Oh what a challenge


May 28, 2008


The Bottom Line I love movies and I love a lot of them. I think all of these are quality films. They all move me!

How does one pick the ten best movies ever? What a subjective judgement! Well, as I can only present my own opinion, I'll just have to get after it! Because I have such a darned sense of what constitutes "fair" I will throw in as much objectivism as I can.

I'll have to rank them in no particular order. I will letter them so that I know when I've got to ten. When I get to "J" I'll stop. I'm going to have to reflect here. The ten best movies ever, or MY ten best favorites. It's going to be some hard calls.

A. The Maltese Falcon: The performances by Humphrey Bogart, Mary Astor, Peter Lorre and Sydney Greenstreet are seminal Film Noir. There are so many movies that "borrow" from this film. The action twists and turns and the performances stun the viewer. "I don't know" said Mary Astor as Ms. O'Shaunnessy in a line that will burn forever in my mind.

B. Contact: Jodie Foster brings in a world class performance as a bewildered wounded girl who seeks to reach the stars. Technology gives her a chance to reach the ends of the universe. Will her own world believe her? The bottom line is that we have to have faith.

C: Little Miss Sunshine: I had to throw in a newer release. I just love this movie for so much understatement and such rich characters. The performances are stellar. Steve Carrell is bizarre and quirky (I love how he runs) Abigail Breslin shows that she's going to be around for a while. Alan Arkin, Toni Collette and Greg Kinnear are just fun. Paul Dano as Dwayne hits me on such a gut level as the ultimate emo kid.

D. The Breakfast Club: I love a great movie that doesn't cost a lot. The money for this movie was spent on talent as a good portion of the "brat pack" shows the viewer the twisted angstful parts of each of us. I watch this and I see myself in all five characters. I think I'm mostly a "basket case" but some days I'm a criminal. Judd Nelson, Ally Sheedy, Molly Ringwald, Emilio Estevez and Anthony Michael Hall show so many angles of the experience of high school. It's amazing. (One of my friends went to the school featured in the film)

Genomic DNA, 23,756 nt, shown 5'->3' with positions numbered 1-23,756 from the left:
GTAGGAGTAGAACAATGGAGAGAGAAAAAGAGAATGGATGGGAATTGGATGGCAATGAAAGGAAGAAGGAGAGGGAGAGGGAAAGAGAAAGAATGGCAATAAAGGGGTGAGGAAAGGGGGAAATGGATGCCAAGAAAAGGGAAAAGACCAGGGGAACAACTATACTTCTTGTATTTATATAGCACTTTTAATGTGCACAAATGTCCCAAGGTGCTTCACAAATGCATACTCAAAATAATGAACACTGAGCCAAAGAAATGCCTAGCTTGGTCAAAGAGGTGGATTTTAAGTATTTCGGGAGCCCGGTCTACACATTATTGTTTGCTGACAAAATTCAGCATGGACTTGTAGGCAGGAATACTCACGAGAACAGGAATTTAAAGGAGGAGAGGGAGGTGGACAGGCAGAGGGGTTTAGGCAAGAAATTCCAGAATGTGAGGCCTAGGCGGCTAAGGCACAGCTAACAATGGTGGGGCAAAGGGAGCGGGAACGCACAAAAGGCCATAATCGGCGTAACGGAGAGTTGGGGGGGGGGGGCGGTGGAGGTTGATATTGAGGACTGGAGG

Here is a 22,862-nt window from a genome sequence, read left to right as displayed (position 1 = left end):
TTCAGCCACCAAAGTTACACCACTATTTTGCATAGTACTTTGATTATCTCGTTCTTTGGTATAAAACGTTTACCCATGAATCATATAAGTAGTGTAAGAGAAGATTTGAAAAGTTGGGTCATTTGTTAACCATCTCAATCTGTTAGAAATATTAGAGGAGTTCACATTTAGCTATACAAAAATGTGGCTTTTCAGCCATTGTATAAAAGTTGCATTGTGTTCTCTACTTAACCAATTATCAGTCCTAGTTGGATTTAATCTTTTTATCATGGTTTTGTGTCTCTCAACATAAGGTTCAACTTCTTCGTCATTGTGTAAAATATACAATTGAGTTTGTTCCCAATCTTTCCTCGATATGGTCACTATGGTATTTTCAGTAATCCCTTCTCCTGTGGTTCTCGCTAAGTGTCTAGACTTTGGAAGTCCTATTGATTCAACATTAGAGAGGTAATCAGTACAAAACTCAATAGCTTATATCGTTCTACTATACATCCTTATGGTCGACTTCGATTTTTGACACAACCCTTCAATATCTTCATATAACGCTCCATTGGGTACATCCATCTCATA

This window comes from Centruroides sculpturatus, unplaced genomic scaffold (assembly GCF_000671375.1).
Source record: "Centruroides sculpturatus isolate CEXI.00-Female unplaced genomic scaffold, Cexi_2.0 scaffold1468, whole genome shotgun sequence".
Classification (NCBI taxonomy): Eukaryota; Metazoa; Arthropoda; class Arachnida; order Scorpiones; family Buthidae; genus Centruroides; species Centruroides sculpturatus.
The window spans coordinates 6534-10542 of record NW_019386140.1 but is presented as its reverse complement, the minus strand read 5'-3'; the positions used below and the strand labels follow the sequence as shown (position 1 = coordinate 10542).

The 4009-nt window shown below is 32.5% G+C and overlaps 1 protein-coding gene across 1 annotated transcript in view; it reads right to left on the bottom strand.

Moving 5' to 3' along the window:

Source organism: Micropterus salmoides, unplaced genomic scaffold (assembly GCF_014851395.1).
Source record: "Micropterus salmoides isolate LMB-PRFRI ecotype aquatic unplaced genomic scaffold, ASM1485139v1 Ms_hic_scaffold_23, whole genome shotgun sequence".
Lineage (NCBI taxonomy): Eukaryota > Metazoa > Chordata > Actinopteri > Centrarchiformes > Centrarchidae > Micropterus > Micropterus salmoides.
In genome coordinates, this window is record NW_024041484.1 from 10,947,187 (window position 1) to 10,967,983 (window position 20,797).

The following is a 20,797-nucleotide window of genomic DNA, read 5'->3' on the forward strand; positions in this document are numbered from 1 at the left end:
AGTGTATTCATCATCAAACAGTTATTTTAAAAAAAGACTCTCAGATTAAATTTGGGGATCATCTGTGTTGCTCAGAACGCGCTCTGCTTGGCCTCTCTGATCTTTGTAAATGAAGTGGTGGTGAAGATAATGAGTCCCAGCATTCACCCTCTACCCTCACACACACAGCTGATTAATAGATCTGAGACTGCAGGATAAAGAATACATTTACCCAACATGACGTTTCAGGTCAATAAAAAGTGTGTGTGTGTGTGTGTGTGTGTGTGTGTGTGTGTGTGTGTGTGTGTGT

I go sit on the porch and talk to my son who is about to be 21. We have different views about what makes a great movie. I've determined that I can rule out anything with Leonardo Di Caprio.

E. War of the Worlds: (the old one) I can remember watching this as a small child. Very few movies have moved me so much. The story is classic, Gene Barry gives a wonderful performance and the aliens are about as creepy as aliens can get in color in 1953. It's chilling and thrilling and not even very cheesy more than fifty years later.

F. Inn of the 6th Happiness: How can you go wrong with a true story staring Ingrid Bergman? I watch this every time it's on. It's a touching story with quality performances that leave the viewer with a sigh. The story of Gladys Aylward as she seeks to do God's work as a missionary in China is bittersweet and heartwarming.

G. Seven Brides for Seven Brothers: Those women were sobbing, sobbing fit to be tied. . . I love musicals and there are a lot of really good ones but again, I watch this one every time it is on. The dance scene at the barn-raising is one of the best ever on film. I love West Side Story, but I like having warm fuzzies at the end. This film ultimately pleases and leaves the viewer with a happy heart.

H. The Fifth Element: I need to get out of fifty years ago to be fair. This is one of my feel-good movies. I watch this when I'm blue. The effects are well done and the acting is genuine. Bruce Willis is not my favorite anything, but I love him in this. Gary Oldman does about the best Arkansas accent I've ever heard (not bad for a Cockney gentleman). Chris Tucker blows my mind in this as Ruby Rhod. The blue diva is interesting and the vocalist behind her is mind-boggling. Silly at times, this movie always makes me feel better.

I. It's a Wonderful Life: This movie has it all, great acting, directing, script. . . It's beautifully directed and visually striking. I almost died when I realized that Bert and Ernie from Sesame Street surely were inspired by this movie. My favorite line. . . Jimmy Stewart asks Donna Reed if their baby to be is a boy or a girl and she nods and says "Uh-huh." Clarence the guardian angel is wistful and sweet and Lionel Barrymore as the bad guy is wonderfully wicked.

J. The Fountainhead: I grew up knowing that my older womenfolk thought Gary Cooper was hot. I was grown and had read this book before I watched the movie and when I saw Gary Cooper using the jackhammer, I knew where my womenfolk were coming from. That fella was hot. I love this because The Fountainhead is one of my top three favorite books and because Ayn Rand wrote the screenplay. It is very well crafted visually and the performances are stunning.

Ask me again next week. At least five of these will be the same, but being a Gemini, my own evil twin might choose something different (wink).


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